10 key challenges & strategies for ASCs: Reimbursement, growth and owner-administrator relationships

Medline hosted an executive roundtable of ASC owners and administrators at the Becker's ASC 23rd Annual Meeting—The Business and Operations of ASCs on Oct. 28, 2016. The participants discussed the challenges their facing as well as strategies for success in the future.

1. The key challenges for reimbursement discussed at the event include increased expenses while reimbursement remains low. The physician fee schedule was one stressor, as ASC's are reimbursed on a different scale than hospital outpatient departments. CMS released the 2017 final rule on Nov. 1, 2016, increasing ASC reimbursement 1.9 percent.

2. The participants found orthopedics a good specialty as long as the center can control implants. Some of the centers were considering total joint replacements, but needed viable contracts from insurance companies to cover the costs at their centers. ASCs may also experience pressure from hospitals not to bring the large joint and spine cases into the ASC, which is an additional challenge.

3. When recruiting surgeons who are more familiar with the hospital setting, it takes time to transition into the ASC environment. It can be a challenge to bring in total joint replacement surgeons who have the hospital mindset, looking for a "doctor's lounge" or answering emails between cases.

4. Gaining an audience for payer contract negotiations was a challenge. The ASCs gathering data and sending it to the insurance companies accelerated their contract negotiations. Transfer rates, complication rates and infection rates are key to share with payers. Publishing data in peer review journals is also becoming a bigger trend to show Medicare and other payers ASCs can do big procedures safely and effectively.

5. Even ASCs that don't need physicians currently are recruiting to backfill space so the ASC will still be filled a few years down the road as physicians retire. The ASC owners and operators suggested bringing in new surgeons and specialties that fit with the current specialties at the center. Block scheduling and compressing the schedule opens up additional time for new cases.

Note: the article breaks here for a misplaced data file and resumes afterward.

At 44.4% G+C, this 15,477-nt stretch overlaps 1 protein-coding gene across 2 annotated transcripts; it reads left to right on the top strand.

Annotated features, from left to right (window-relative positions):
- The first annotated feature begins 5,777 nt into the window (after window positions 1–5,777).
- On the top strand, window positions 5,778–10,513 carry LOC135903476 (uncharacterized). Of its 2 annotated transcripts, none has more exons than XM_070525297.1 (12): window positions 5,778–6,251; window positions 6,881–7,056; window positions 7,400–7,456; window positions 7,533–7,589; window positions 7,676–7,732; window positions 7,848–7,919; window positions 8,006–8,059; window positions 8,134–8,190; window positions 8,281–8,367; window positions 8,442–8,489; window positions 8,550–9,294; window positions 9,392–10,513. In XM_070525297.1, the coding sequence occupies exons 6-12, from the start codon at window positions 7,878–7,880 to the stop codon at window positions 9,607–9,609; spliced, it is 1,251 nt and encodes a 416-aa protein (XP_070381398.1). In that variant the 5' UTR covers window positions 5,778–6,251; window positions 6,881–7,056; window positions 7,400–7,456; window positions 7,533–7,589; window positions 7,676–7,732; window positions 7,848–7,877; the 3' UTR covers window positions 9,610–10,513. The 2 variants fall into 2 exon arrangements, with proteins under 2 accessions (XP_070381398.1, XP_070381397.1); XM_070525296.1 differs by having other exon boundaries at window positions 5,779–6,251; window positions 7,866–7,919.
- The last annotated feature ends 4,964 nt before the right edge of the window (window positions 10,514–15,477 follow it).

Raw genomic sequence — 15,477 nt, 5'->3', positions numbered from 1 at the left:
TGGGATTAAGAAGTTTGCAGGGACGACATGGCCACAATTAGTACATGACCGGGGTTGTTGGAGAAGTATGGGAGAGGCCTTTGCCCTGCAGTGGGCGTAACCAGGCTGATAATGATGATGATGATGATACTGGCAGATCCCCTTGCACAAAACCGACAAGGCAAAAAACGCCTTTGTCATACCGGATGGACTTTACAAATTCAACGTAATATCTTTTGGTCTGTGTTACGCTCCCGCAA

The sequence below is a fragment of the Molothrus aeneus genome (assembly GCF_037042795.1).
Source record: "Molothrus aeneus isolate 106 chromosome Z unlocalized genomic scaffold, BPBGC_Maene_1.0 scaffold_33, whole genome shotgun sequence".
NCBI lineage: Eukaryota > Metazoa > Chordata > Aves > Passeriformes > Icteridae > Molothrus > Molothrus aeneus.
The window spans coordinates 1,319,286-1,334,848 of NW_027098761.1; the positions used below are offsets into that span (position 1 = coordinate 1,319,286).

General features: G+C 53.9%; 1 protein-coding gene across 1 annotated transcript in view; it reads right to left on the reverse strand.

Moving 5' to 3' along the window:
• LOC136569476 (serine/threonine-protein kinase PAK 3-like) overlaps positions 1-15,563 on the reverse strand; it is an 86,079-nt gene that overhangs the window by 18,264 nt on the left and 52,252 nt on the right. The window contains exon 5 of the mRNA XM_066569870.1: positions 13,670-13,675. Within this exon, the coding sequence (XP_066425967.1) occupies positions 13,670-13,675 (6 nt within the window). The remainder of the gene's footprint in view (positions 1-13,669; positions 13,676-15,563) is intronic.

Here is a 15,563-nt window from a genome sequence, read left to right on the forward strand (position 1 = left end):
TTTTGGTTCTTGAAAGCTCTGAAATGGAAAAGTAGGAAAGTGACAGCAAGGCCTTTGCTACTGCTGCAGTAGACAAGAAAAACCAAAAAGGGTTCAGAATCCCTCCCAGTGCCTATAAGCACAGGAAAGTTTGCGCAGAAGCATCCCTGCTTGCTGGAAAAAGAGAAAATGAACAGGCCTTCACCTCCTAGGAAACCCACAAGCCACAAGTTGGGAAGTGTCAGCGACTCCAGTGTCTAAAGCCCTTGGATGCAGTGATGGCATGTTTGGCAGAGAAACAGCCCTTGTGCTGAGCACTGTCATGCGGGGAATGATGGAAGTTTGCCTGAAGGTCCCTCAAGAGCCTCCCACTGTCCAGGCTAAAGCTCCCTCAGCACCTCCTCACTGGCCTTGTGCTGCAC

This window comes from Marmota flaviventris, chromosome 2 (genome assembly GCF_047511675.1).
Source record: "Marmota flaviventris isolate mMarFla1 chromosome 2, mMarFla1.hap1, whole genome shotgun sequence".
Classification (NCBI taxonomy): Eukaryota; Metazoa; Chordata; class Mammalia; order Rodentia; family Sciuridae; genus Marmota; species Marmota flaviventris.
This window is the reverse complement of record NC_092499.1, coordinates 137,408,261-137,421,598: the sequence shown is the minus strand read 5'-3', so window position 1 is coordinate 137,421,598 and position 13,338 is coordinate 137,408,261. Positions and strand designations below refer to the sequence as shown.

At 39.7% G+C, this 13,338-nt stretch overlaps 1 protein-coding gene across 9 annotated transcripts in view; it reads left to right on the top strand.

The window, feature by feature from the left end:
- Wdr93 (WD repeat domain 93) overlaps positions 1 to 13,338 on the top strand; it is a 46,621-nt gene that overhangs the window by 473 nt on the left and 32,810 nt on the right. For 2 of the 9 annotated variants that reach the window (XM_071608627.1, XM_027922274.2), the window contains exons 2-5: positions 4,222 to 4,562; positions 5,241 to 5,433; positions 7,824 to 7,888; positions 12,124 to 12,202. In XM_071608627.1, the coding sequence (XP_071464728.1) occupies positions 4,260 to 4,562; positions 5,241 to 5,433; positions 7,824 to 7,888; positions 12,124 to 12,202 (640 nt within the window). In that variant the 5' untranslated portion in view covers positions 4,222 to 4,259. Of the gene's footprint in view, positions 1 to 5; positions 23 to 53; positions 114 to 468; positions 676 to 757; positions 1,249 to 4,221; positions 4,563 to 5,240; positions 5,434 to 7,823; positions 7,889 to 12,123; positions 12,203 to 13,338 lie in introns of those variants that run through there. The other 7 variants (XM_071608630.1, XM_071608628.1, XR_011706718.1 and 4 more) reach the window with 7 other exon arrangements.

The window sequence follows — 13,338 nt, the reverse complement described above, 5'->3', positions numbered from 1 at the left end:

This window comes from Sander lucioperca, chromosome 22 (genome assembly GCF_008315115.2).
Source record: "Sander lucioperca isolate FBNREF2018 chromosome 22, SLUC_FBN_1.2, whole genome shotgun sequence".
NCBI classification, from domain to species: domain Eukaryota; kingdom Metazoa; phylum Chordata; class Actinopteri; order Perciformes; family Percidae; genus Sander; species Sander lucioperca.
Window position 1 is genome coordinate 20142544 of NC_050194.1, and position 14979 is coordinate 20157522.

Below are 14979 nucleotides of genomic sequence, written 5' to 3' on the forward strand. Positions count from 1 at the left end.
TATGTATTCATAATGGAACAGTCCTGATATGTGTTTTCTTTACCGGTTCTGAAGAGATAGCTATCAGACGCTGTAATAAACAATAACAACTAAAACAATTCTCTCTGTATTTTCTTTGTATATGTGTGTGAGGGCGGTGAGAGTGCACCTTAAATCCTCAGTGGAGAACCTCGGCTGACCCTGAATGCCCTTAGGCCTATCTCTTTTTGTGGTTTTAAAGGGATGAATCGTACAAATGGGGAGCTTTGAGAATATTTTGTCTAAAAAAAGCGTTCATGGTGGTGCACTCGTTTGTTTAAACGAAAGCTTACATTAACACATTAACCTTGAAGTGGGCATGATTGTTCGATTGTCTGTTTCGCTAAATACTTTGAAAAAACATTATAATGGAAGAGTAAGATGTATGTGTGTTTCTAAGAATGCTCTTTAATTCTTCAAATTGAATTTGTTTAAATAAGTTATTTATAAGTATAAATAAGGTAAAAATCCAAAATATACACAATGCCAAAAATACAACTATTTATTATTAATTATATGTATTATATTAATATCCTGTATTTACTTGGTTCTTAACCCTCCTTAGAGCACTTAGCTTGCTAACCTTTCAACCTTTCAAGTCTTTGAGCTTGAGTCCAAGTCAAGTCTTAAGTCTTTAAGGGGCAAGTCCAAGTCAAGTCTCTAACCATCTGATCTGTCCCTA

One administrator discussed filling block time with her physicians and rearranged unused block time to reassign efficiently. Another administrator reported her ASC has a scheduling committee that consists of physicians, so any issues with scheduling or filling block time are discussed physician-to-physician.

There are markets where hospitals or corporations purchase physician practices and cost of care goes up. There were a few ASCs represented that reported reaching out to young physicians through a fellowship program and residency programs. Exposing the young physicians to the private practice setting can encourage them to remain independent; while many young surgeons seek employment after training it is still possible for physicians to forge a different path.

6. There were ASCs present that benefitted from hospital joint ventures, as the hospitals were eager to send low acuity cases to the ASC and open up their ORs to higher acuity cases. There were examples of ASC joint ventures where the hospital allowed physicians to go to the ASC because there wasn't enough space in the hospital for their cases.

7. At ASCs where physicians aren't owners, it can be challenging to motivate physicians to bring cases. At one center represented, the center staff members were directed to treat physicians as the customer. Another administrator changed the culture at her center after taking the helm to open a dialogue with physicians instead of always answering "no" to requests.

8. Administrators can build a relationship with physicians by going to board meetings and engaging them. There were a few centers that brought physician owners and their families together at informal gatherings, dinners and events at the center so everyone knows each other on a personal level outside of the office.

9. Communication with partners is important — one administrator sends out a weekly email on Fridays with important information and news for the week. The emails also show what the ASC operations deal with every day. Another administrator emails information monthly and if she doesn't get a response, she visits the physician personally and requires the physicians attend board meetings to receive distribution checks. A physician from another center is present every day of the week at the center and makes sure data about the center are transparent.

10. Driving case volume has been a challenge over the past few years, especially as referring physicians and independent specialists become employed at hospitals. There were a few other centers planning to add young physician owners and purchasing physician practices to add cases in the next year.

Additionally, one GI center allocated time to bring in cases from local prisons, as the federal prisons are looking for quality care at a low cost for prisoners. The physician reported the prison is among the best payers for the center.

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